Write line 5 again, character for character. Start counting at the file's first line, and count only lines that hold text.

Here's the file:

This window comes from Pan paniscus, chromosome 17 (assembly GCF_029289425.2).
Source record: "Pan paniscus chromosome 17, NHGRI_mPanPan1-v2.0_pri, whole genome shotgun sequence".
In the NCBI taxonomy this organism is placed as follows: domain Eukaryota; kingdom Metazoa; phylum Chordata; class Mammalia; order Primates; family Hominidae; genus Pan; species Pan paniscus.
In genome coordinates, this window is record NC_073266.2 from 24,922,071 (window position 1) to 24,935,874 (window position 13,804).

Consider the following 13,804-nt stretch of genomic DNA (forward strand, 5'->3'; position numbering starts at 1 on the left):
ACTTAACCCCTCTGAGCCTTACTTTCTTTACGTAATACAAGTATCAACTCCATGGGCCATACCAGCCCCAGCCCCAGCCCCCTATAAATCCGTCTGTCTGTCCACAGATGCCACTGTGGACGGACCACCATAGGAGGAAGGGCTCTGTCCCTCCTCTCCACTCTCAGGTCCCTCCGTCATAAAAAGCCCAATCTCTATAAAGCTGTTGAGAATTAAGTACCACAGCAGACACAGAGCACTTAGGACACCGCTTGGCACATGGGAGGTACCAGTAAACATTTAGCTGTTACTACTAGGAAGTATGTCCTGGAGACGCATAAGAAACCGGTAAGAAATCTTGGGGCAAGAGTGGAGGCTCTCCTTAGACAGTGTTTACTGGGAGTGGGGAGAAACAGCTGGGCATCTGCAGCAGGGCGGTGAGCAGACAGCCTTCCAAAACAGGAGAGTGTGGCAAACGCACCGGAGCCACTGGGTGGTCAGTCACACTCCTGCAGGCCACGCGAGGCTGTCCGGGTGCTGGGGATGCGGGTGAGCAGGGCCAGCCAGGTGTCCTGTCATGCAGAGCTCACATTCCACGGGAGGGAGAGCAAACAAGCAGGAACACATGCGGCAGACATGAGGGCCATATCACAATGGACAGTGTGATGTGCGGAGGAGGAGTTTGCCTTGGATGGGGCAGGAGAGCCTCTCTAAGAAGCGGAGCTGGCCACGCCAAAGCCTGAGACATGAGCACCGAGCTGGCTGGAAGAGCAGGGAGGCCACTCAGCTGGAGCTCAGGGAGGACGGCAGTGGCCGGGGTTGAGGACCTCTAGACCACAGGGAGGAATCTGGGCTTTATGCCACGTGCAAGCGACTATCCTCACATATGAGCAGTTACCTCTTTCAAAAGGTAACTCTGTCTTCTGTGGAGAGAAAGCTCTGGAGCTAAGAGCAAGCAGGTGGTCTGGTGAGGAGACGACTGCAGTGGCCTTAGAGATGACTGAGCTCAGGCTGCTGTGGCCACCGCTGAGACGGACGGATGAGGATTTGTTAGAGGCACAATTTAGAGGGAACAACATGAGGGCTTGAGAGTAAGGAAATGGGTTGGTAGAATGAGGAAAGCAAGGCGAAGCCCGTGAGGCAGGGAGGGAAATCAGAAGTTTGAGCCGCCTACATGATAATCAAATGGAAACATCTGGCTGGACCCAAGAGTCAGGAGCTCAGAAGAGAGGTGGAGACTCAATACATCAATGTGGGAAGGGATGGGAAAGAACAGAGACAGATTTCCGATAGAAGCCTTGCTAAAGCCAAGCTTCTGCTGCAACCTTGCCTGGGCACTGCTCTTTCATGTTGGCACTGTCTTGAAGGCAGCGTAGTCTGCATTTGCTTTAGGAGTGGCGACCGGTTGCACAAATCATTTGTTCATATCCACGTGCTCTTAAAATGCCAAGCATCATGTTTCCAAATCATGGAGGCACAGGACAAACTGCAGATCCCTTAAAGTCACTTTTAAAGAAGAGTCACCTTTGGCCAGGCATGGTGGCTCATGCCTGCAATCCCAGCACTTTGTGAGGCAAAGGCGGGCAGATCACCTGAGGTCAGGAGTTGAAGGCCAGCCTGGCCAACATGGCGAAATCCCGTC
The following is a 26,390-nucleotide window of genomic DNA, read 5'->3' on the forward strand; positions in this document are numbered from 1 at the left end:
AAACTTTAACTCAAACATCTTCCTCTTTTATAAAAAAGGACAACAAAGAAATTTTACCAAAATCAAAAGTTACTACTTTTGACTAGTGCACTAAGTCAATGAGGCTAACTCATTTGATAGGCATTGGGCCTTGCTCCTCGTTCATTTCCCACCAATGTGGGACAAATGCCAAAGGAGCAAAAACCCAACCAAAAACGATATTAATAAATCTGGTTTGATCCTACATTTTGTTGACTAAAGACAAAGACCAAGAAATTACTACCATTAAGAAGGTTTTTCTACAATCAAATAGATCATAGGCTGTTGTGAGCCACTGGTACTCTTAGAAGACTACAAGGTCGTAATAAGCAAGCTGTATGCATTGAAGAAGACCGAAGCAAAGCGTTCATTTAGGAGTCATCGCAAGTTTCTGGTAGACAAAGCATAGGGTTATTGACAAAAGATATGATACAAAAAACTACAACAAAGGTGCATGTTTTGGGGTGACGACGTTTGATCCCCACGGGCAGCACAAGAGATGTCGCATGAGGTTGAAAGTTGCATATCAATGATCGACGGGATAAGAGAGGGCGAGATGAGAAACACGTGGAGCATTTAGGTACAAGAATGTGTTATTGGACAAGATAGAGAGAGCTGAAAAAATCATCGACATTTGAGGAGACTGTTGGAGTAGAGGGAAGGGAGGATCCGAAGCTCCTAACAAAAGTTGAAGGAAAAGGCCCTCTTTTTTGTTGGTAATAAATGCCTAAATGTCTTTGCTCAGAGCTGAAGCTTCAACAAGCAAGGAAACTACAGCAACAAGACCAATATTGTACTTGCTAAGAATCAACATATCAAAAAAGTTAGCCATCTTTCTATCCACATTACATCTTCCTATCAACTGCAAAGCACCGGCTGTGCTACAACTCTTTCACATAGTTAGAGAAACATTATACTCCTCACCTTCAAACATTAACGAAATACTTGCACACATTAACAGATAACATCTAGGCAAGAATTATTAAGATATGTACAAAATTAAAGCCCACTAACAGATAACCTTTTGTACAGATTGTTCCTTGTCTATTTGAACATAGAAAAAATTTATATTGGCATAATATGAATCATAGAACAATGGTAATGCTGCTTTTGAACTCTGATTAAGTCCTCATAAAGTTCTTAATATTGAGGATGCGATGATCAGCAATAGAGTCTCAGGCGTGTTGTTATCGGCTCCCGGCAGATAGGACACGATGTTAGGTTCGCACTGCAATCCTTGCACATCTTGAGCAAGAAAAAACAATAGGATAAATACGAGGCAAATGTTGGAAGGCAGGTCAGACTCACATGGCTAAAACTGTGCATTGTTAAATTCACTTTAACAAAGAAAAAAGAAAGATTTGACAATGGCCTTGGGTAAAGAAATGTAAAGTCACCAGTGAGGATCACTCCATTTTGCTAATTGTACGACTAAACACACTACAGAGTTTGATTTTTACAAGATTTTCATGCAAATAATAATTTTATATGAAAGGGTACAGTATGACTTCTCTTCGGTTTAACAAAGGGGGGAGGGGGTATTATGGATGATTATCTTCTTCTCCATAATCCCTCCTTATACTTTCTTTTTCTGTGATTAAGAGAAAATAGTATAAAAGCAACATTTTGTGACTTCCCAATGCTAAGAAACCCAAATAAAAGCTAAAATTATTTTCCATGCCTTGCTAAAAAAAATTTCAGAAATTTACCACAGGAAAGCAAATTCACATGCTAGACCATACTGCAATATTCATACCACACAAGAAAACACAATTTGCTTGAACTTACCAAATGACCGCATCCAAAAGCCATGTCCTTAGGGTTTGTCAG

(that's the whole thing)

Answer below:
Consider the following 13,804-nt stretch of genomic DNA (forward strand, 5'->3'; position numbering starts at 1 on the left):